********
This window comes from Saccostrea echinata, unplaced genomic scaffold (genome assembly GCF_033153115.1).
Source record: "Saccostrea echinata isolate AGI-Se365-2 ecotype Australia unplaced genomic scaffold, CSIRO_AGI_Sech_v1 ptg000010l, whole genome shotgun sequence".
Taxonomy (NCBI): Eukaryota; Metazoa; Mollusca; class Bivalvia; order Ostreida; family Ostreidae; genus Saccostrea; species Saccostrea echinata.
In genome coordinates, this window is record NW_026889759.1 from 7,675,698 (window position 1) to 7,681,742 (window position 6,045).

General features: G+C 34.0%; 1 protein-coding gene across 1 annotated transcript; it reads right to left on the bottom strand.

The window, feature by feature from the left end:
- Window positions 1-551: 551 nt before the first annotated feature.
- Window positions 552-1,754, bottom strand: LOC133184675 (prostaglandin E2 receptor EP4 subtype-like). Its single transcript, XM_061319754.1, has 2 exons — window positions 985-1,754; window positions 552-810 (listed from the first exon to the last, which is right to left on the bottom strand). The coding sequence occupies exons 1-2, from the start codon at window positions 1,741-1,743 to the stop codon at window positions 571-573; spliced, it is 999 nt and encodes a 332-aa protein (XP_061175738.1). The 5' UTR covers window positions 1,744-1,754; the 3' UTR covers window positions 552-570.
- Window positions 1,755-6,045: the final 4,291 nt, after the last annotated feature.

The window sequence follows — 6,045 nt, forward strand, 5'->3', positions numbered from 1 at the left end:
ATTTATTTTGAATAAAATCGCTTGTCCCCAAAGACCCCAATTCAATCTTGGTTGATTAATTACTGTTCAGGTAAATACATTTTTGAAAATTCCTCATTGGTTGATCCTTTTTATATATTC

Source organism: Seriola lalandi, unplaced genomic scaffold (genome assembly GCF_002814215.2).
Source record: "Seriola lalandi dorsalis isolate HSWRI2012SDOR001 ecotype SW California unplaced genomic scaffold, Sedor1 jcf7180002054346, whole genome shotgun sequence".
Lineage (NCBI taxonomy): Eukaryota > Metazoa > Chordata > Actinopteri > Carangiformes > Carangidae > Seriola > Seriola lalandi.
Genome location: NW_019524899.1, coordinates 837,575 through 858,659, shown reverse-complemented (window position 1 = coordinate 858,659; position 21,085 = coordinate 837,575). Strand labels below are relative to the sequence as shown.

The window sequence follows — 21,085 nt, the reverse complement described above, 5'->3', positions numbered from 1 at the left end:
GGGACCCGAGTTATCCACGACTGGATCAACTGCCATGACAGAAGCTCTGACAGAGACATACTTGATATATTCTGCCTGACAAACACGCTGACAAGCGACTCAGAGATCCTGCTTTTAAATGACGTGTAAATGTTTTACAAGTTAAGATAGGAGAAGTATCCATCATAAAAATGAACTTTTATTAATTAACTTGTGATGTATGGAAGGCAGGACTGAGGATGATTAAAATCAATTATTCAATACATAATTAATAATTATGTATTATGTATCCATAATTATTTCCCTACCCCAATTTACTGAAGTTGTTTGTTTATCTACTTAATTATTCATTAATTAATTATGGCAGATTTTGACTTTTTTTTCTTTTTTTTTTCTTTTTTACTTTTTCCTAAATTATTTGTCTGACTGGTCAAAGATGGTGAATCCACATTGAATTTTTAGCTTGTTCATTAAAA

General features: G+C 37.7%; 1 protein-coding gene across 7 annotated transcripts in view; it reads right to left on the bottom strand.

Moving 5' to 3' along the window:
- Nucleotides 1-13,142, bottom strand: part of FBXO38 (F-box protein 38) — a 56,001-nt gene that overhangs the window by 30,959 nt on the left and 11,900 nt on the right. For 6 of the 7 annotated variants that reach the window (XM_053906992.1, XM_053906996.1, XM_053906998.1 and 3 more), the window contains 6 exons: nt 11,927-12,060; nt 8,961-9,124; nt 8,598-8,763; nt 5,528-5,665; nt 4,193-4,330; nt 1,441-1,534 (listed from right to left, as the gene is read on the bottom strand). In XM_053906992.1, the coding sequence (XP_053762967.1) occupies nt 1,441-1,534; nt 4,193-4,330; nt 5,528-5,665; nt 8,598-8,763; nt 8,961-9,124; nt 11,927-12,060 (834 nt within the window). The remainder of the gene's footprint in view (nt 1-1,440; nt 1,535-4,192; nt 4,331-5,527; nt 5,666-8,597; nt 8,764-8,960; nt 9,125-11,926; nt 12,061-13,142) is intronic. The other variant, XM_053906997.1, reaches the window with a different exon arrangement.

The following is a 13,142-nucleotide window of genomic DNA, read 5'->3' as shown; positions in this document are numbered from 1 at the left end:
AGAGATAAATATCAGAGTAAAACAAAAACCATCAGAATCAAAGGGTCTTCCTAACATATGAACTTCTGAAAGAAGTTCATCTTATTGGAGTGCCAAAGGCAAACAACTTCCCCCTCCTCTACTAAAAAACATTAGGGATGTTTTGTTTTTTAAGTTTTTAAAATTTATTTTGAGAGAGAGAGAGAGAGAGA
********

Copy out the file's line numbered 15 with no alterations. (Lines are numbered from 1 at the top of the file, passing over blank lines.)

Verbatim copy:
Genome location: NW_019524899.1, coordinates 837,575 through 858,659, shown reverse-complemented (window position 1 = coordinate 858,659; position 21,085 = coordinate 837,575). Strand labels below are relative to the sequence as shown.